Coffee culture differs among countries

From a very early age, coffee has been almost an essential part of my life. I would start my day by drinking “café con leche” and end it the same way. On those cold, misty mornings, very particular to the city of Bogota, my father would wake me up by singing “a levantarse y a tomarse una tasita de café,” and, when seven in the afternoon rolled by and I had finished my homework, we would gather around the dinner table to retell our days, eat “pan rollo” and warm up with some coffee.

There was no mystery about coffee. No coffee “jitters,” no “pick me up,” and definitely no “rush.” To us, coffee was just what we drank around the dinner table as we told and shared stories. Every weekend, my family would gather for lunch at one in the afternoon. After we had eaten, my aunts and uncles would sit in the living room to tell jokes as they drank their “tintico.” As I grew older, at around 12 I began to take part in these small reunions out of my own interest.

As we drank “tinto,” we talked—or, rather, they talked and I listened. It was a magical time. During those long talks, it seemed as if the only thing that mattered in the world was to retell the happenings of the previous week, and all of this seemed possible thanks to coffee. I wondered if my family members stayed after lunch just to drink coffee and was worried that they would leave if one day were to run out of the warm drink. Yet, at times, some would not drink any tinto and would still stay long after lunch had been served. It was then when I realized the importance of the act of drinking coffee as it created an atmosphere where we would accompany each other for the sake of sharing.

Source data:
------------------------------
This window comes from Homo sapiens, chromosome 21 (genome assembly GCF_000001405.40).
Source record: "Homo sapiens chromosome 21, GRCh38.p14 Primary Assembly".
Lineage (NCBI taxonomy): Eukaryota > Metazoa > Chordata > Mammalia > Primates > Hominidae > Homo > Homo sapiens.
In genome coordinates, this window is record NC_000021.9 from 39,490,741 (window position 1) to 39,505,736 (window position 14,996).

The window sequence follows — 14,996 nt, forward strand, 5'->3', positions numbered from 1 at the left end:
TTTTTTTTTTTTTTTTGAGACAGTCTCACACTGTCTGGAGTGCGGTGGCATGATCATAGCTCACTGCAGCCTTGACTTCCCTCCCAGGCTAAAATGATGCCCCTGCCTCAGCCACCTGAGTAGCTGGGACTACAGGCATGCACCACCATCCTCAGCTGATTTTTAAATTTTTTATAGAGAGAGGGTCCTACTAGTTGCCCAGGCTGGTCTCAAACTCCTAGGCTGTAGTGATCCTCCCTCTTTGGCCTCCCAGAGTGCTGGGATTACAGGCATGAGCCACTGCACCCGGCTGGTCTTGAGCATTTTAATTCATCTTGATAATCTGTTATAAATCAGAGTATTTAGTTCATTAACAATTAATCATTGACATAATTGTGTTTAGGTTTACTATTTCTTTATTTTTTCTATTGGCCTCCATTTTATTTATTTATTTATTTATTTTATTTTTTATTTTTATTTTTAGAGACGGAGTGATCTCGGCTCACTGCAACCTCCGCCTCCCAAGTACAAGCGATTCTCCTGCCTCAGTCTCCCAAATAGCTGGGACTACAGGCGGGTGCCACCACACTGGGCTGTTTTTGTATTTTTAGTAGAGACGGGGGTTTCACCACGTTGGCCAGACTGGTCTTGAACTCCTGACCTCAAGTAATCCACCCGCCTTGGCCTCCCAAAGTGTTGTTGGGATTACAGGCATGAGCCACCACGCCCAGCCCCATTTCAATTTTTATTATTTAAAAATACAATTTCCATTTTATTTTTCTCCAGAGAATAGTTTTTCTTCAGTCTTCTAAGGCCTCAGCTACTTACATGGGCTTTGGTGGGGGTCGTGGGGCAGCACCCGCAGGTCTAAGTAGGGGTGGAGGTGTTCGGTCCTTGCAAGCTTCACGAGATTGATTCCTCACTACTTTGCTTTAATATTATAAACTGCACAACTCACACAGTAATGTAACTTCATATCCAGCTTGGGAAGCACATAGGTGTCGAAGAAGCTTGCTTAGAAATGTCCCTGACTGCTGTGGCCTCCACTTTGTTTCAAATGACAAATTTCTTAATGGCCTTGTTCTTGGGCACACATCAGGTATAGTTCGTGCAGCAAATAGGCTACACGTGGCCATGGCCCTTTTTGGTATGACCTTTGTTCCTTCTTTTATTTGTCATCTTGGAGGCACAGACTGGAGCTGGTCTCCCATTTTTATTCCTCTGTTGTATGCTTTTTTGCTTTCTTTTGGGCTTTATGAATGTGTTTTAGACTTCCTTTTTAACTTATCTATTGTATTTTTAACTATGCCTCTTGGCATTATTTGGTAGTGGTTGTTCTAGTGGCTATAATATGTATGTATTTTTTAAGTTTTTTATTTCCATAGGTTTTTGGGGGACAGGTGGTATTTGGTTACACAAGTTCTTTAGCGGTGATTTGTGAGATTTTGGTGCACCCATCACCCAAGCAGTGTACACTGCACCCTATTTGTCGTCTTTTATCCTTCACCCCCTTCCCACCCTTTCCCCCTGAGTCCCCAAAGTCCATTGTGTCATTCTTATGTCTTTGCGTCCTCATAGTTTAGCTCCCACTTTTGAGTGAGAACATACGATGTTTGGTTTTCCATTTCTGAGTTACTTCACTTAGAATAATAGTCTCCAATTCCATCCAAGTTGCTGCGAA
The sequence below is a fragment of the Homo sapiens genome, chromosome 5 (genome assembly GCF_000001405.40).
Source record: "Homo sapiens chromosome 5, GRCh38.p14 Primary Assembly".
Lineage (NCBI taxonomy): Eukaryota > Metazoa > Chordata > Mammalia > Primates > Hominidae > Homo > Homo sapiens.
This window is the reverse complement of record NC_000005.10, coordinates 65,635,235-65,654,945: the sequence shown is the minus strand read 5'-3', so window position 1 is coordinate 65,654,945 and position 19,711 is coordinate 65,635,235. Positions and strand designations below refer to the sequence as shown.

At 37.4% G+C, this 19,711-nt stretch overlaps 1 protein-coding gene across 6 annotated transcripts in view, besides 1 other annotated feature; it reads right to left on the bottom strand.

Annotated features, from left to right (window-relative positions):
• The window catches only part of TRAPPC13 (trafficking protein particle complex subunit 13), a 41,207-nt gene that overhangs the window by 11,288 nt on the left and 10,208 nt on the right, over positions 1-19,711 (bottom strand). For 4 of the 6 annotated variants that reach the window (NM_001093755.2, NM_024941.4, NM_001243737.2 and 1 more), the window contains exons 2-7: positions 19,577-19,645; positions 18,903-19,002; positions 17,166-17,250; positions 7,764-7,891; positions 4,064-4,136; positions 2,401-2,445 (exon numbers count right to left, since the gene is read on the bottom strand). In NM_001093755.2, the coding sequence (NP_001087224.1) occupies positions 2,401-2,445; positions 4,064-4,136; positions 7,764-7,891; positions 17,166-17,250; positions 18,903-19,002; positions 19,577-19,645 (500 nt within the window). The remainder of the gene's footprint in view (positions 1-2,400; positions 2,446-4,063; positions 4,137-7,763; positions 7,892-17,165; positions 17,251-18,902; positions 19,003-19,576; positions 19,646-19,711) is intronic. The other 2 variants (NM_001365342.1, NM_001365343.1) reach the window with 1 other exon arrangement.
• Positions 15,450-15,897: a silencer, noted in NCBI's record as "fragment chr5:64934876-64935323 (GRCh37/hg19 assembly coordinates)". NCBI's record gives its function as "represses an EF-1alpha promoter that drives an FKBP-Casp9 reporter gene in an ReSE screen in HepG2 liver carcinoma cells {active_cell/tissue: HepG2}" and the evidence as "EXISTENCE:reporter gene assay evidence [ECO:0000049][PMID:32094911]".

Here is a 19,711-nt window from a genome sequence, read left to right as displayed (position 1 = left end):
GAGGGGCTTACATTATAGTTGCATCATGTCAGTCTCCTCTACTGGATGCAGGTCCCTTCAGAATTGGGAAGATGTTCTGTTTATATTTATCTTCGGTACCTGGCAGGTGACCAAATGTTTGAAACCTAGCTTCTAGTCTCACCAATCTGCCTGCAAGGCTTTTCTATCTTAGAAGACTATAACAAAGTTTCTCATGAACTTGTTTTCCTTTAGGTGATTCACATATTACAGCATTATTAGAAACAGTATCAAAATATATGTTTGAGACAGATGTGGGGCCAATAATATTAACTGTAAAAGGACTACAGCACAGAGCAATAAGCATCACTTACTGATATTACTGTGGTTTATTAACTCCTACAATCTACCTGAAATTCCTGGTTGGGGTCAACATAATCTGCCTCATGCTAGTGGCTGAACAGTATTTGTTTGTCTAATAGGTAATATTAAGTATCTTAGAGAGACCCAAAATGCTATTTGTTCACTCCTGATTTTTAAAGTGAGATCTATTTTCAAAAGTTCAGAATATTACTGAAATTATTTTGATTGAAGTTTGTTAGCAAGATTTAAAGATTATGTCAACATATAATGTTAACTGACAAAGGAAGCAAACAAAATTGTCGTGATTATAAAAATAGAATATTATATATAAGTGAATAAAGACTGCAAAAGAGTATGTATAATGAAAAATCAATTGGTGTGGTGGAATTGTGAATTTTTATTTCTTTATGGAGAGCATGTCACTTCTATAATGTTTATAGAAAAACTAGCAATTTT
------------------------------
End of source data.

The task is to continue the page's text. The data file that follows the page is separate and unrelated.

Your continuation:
At times, this might be dismissed, yet, more often than not, the act of drinking coffee brings family and friends together. Those who drink alone often do it not out of choice, but circumstance. Through coffee, I have noticed some interesting cultural differences between my peers, as I often get the sense that, to them, coffee is nothing more than an aid to wake up, get rid of a hangover or pull an all nighter. During the three years that I have spent at Vassar, the number of times I have shared a coffee with a friend has been limited. Coffee in American culture is perceived as almost another stimulant that the college students have to drink to hand in work on time, or to what frenetic city people get accustomed to. It is often off limits to children at households and reserved for only adults. Perhaps this is why when I once asked a peer to grab some coffee she smiled with a mocking gesture of sophistication.

When thinking about coffee in American culture, two scenarios come to mind. In the first, the coffee is brewed at a café by a professional barista in an ambiance of erudition. The walls are covered by miscellaneous books, and old furniture fills the space. Most of the customers seem to be completely consumed by a book or their computers, and the ones who dare to talk barely whisper. In the second scenario, coffee is brewed by a young teenager who is in desperate need for money. Modern wooden tables are slightly pushed against the walls, as customers gather around the bar as they wait for their coffee. Most of them seem anxious and in a hurry; all of them grunt, and some smile as they hear a name that vaguely resembles theirs.

I am aware that I might be exaggerating with these examples. I am also aware that some people do gather to drink coffee and talk, yet I can’t help but think about what the use of coffee says about American culture and the culture at Vassar. A symbol that alludes to quality time in many parts of the world has been morphed to represent an energy drink, measure of status or immediate fix. Perhaps this resembles our impatient culture, where grabbing a coffee with a friend or loved one has become a luxury, or even worse, a bragging social media post. When, in reality, drinking coffee is not all about the rush or likes, the cafés or sophistication, but rather about a talk well-talked and a couple of hours well spent.

­—Tomas Guarnizo ’16 is a cognitive science and studio art double major.

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